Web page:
One year later

Do you know where you were last year at this time, this week? I know exactly where I was all week in 2005. I was parked, lying down, on my gushy green couch, experiencing what is known as a spinal headache. I know a lot about headaches. I'm familiar with migraines, SUNCT, tension and cluster headaches; I am versed in describing the what, how and where of head pain. Spinal headaches, it turns out, made my whole head and neck hurt. Apparently, my stomach felt left out, so I threw up too. Not a great time. But I had to marvel at one of its defining traits-- I could find relief by laying down. This was great news when the kids were at school, but a real bummer during carpool.

This is also the only headache I know of with a distinct cause and possible cure. The headache came at the hands of an inexperienced doctor, performing their first spinal tap in the ER. I signed a release form, and consented to being his guinea pig because I was ill and didn't know any better. Of course, I watch enough Grey's Anatomy to know all doctors have to start somewhere, but I've done my duty and will be much more selective about who pokes needles into my spine. When things go well, there's one stab and the patient lies on their back to allow a clot to form around the hole in the spinal cord, so you don't leak spinal fluid. In my case, several holes were made by the intern before the doctor in charge took over and got the sample they needed. I didn't find out why my arms were too weak to hold a blow dryer, or why it hurt to breathe that day, but at least the doctors that day were confident I didn't have GB or MS.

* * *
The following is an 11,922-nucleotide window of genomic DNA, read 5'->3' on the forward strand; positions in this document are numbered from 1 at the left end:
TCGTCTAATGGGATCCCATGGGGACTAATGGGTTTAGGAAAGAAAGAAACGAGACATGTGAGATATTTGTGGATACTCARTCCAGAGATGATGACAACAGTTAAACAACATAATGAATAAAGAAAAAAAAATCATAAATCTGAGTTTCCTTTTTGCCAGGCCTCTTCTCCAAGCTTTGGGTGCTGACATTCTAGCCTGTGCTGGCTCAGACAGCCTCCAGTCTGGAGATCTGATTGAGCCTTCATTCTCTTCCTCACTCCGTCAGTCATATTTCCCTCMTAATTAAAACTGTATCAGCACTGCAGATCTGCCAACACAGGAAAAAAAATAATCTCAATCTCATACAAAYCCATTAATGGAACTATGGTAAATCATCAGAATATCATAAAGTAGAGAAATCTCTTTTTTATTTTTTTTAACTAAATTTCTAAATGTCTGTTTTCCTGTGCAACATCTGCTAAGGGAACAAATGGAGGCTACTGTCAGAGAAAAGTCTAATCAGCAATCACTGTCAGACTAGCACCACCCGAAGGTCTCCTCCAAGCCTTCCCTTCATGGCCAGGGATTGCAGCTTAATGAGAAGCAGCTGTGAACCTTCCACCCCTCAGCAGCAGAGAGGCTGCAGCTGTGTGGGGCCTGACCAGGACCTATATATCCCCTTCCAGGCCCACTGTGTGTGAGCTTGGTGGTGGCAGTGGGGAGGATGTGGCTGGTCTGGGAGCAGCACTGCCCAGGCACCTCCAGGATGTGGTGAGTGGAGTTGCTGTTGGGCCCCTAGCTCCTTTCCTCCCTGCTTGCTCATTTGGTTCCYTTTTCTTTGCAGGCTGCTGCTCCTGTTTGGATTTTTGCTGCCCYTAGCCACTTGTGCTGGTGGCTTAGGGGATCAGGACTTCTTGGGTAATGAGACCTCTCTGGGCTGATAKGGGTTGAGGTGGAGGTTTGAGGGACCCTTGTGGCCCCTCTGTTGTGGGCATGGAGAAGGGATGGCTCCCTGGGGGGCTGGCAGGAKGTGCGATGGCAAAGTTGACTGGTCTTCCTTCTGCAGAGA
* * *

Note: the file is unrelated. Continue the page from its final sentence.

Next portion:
So I spent the next few days on my couch. I read compulsively, so I wasn't bored, just worried about taking care of my family. I waited for the headache to resolve. It didn't.

When I saw my new neurologist later that week, I explained to him I would have to lay down during my appointment. It was my strategy for that week. I would walk as fast as I could to the bathroom or to feed the kids before laying down, wherever I could. I realized this was getting ridiculous. I watched my son's first soccer game laying down on the bleachers. I reclined my seat at red lights. Clearly, I needed help-- I just had enough experience with other headaches to know that sometimes there isn't much you can do to fix it. Of course, the neuro knew better.

'Would you like me to fix that?'

'Yes, please.'

A headache that can be fixed, well imagine that. That's when I heard of a blood patch. It's exactly what it sounds like. The doctor pumped blood right into the area where the LP took place. For the next 24 hours, I had to remain flat on my back, while it took. But the relief was immediate. And I haven't looked as rested before or since.


Popular Posts